The most important qualities (difficult to limit it to one) for any student in the performing arts to cultivate are a spirit of adventurousness and curiosity coupled with determination and a capacity for hard work. When self-doubt occurs, which is inevitable with any sensitive human being, try to let it go and cultivate a sense of perseverance and of plowing through in spite of it, which will help build your confidence. Cultivate a belief in, and a commitment to, your own intuitive capacity to know yourself and your creative process, and as a young student have a willingness and openness to discover it and let it unfold. Cultivate a sense of humor and ability to laugh at your own mistakes and learn that if you’re not making mistakes you’re probably not growing. Cultivate your own uniqueness.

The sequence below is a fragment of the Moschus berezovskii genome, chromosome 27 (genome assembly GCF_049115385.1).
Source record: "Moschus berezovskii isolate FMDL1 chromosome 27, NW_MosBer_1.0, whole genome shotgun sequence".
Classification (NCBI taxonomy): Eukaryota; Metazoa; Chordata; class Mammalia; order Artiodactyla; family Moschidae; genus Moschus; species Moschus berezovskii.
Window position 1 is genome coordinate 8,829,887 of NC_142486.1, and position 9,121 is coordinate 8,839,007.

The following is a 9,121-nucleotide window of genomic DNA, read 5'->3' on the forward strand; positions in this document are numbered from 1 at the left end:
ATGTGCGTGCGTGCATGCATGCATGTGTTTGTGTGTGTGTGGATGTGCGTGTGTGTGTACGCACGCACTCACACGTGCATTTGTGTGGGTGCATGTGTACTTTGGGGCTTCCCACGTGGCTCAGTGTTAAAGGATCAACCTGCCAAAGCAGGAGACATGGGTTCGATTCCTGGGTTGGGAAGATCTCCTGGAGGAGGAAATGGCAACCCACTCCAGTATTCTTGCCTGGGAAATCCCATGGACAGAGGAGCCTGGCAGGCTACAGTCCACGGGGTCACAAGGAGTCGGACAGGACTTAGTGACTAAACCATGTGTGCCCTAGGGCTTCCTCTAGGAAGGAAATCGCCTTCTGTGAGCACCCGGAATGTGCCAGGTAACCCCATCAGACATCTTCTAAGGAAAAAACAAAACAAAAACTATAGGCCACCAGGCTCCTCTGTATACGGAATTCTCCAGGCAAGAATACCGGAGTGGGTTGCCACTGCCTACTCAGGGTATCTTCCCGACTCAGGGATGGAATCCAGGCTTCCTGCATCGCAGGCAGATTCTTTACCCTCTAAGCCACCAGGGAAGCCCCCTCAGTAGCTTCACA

As a composer, the most satisfying moment of my artistic process is when I’ve made it through the starting of the piece (which is like delving in to the unknown and can feel unsettling) and have a path for how to proceed with composing this specific work. For me each piece is different, so I strive to cultivate a fresh perspective with how I approach each new work. But I really enjoy the phase when the clarity of what the piece is about has emerged. I have then settled into a routine of daily composing, and know I’ve carved out the space for myself to dig in to it.
I think it happened unconsciously when I was a very small child, maybe three or four, as I would always sit at my mother’s feet when she would practice. She was an opera singer then (and is now an opera stage director). There was one aria called L’Altra Notte in Fondo al Mare, from Boito’s opera Mefistofele (based on the Faust legend) – that I would always beg her to sing and it would always make me cry. It was so deeply sad and she sang it so beautifully that she always moved me to tears. I think I understood early on that that was what art was supposed to do--and I wanted to do it.